The new version aims for slightly fewer new homes than previously, revising down the target from 227,000 to 201,000.
Insiders say this was because the original document was planning for more homes than the region needed.
It also concentrates even more ‘high density’ development in Manchester and Salford – apartments, essentially – as well as in town centres such as Stockport and Bolton, in order to reduce the amount of protected green space under threat elsewhere.
Around 15 green belt sites have been removed from the plan altogether.
Nevertheless, nearly 40 of those earmarked in the original version are still in the new draft – albeit substantially reduced in size in many cases, if not the majority.
The total amount of green belt space under threat has roughly halved under the new plan, with a further 65 patches of land given new green belt status.
It also provides more detail than previously about the new transport links that would connect the developments, including proposed tram stops, train stations and rapid bus routes.
And around a quarter of the homes to be built would be classed as ‘affordable’ – 50,000 – with over half of those at social rent, although how the conurbation intends to define affordability, and where those houses would go, is yet to be confirmed.
A special meeting of the combined aithority wil mett next friday with the papers being published Monday.
According to MEN
‘It is understood a compromise has now been reached that will not see ‘no net loss’ of green belt ]which Andy Burnham campaigned on], but that will see a considerable reduction in the number of sites proposed for development.’
What do we know?
- It will be an SDS not a development plan. which means only the leaders need approve not every full council (politically impossible) so the soundness tests doesn’t apply
- Which means like London it can simply propose unrealistic and unevidenced targets for intensification without any evidence of deliverability and then ignore any EIP report
- It is likely that the ‘compromise’ involves loss in the more deprived East and North whereas Stockport and Trafford will see radically reduced Green Belt loss – the losses will be driven by politics not strategy or potential for intensification in each LPA, indeed there is likely to be an inverse relationship given the more prosperous south and west will have greater viability.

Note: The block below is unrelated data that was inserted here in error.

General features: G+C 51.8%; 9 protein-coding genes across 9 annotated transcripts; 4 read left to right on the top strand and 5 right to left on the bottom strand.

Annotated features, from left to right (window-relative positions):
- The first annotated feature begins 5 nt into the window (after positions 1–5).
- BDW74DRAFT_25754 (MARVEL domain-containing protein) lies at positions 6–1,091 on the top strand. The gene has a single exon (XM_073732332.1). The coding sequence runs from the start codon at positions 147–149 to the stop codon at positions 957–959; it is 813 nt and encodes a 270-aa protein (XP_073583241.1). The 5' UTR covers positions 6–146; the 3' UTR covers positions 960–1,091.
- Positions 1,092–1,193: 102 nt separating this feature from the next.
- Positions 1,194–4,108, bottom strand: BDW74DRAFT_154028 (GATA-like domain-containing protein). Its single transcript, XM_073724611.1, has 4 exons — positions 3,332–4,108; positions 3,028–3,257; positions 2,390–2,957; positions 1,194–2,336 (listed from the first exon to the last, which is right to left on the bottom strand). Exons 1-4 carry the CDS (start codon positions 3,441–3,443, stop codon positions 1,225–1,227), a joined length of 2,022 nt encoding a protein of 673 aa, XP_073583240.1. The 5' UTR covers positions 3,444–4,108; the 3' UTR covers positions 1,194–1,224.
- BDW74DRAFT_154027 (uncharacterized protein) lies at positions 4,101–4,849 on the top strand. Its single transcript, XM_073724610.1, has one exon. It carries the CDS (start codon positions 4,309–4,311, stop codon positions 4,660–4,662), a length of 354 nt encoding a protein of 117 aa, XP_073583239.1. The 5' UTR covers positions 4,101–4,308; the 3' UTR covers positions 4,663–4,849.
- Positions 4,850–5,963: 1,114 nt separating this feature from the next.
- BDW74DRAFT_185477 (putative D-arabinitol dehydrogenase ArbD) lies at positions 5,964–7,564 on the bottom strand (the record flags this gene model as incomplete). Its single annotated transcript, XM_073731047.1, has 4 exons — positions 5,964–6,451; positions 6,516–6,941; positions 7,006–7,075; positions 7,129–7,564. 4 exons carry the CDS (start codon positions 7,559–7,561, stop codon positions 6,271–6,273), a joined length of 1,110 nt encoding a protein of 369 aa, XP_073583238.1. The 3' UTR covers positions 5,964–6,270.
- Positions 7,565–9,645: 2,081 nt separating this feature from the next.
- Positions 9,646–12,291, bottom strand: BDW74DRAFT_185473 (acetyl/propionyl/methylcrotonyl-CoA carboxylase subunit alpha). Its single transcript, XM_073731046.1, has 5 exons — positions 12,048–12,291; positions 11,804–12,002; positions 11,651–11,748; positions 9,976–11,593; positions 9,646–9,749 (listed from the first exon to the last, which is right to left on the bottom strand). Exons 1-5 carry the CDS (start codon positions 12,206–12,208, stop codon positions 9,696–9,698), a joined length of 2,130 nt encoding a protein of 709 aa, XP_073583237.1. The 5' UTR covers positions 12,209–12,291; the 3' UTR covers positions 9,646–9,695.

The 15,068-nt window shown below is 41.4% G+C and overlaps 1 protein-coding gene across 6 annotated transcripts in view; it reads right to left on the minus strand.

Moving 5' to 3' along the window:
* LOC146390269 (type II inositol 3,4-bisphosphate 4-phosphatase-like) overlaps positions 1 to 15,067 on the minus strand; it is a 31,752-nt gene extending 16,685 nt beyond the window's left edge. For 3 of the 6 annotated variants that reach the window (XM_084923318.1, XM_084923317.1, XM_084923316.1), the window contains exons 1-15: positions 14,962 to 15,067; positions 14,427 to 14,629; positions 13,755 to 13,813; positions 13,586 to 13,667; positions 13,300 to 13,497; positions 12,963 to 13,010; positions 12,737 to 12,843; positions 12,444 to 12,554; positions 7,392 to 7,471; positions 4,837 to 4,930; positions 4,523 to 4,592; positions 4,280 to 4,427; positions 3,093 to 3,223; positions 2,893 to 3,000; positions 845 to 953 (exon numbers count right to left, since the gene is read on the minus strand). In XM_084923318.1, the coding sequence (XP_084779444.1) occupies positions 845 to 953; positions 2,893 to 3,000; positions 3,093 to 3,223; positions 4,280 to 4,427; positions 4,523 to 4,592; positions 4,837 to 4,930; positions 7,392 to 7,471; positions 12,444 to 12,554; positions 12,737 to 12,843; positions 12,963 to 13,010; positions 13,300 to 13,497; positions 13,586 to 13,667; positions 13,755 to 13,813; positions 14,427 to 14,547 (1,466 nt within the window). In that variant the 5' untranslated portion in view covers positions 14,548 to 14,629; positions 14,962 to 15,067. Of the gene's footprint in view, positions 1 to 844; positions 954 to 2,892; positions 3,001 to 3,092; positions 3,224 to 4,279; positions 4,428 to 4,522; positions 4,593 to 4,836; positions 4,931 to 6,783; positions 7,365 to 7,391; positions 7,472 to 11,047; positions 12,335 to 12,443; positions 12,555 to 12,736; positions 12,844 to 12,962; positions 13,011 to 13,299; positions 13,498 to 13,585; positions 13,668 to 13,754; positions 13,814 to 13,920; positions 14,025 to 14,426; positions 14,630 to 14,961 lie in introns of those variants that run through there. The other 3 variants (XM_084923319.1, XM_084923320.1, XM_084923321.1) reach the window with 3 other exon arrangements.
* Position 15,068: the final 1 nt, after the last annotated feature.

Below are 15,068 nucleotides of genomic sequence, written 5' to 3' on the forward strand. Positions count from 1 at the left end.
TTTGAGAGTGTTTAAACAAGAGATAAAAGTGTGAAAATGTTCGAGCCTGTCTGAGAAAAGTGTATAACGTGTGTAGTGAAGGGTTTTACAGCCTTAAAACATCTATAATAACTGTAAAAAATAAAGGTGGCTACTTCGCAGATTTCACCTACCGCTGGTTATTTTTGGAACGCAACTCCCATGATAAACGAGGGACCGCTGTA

- Its a fix which will only be defensible as such at the EIP.
The controversial blueprint to build thousands of new homes in Tandridge including a new garden community in South Godstone has been effectively signed off by the council, despite ferocious opposition.
A string of councillors attacked the Local Plan during a two-hour debate of Tandridge District Council‘s planning policy committee, many saying it could leave the district without the schools, GP surgeries or adequate roads needed to support thousands more residents.
Others blasted the loss of green belt land, or said that building a 4,000-home new community at South Godstone would blight the lives of thousands of people.
The plan will now be submitted to the government. A planning inspector will examine it in late spring or early summer and decide whether to reject or endorse it.
The document sets out where 6,056 new homes should be built up to 2033. Any of the proposed schemes would still need to go through the usual planning process, but the plan is an outline of where Tandridge intends to build homes to meet its targets.
At the start of the debate on Wednesday, December 19, committee chair Keith Jecks urged members that the council would be forced by government to take thousands more homes if the plan was not submitted before January 24.
Council leader Martin Fisher said young people were being forced out of the district by a lack of appropriate housing and it faced a “demographic time bomb”.
“The preparation of this plan has been a balancing exercise, balancing the needs of our whole community and this has not been an easy task,” he said. “On the one hand we need to provide affordable homes to meet the aspirations of our younger generation whilst on the other hand our established residents hugely value the open spaces of Tandridge, which make our area such a desirable place to live.”
The plan is “infrastructure led”, the council says, and will lead to better roads, an improved Godstone railway station, improved healthcare, and schools.
However, independent councillor for Godstone, Chris Farr, called for the whole plan to be scrapped.
Proposals for the new South Godstone ‘garden community’ would blight the lives of thousands of residents, he said. He also decried the loss of two per cent of the district’s green belt.
“When we have conceded this loss and concreted it over, which bit will be next? Any loss sets a precedent that will make it harder to defend any of the green belt.”
A key issue raised was the absence of funding commitments for better infrastructure from Surrey County Council and other bodies. A string of improvements, such as new footpaths and pedestrian crossings – which would need to be paid for by the cash-strapped county council – have already been deleted from the final draft.
“The lack of detail, funding and land allocated for any of the new infrastructure in the supporting documents means it is unlikely that the promise of new infrastructure will ever be delivered,” said Cllr Farr.
“Developers will chip away at the infrastructure and other requirements until there is almost nothing left.”
Catherine Sayer, Oxted and Limpsfield Residents’ Group councillor for Oxted North and Tandridge, said the council had failed to identify the two key things it needed to improve infrastructure – land and cash – and highlighted an embarrassing denial by the Coast to Capital Local Enterprise Partnership that it would provide funding.
The plan was based on weak documents and was not policy compliant, she said.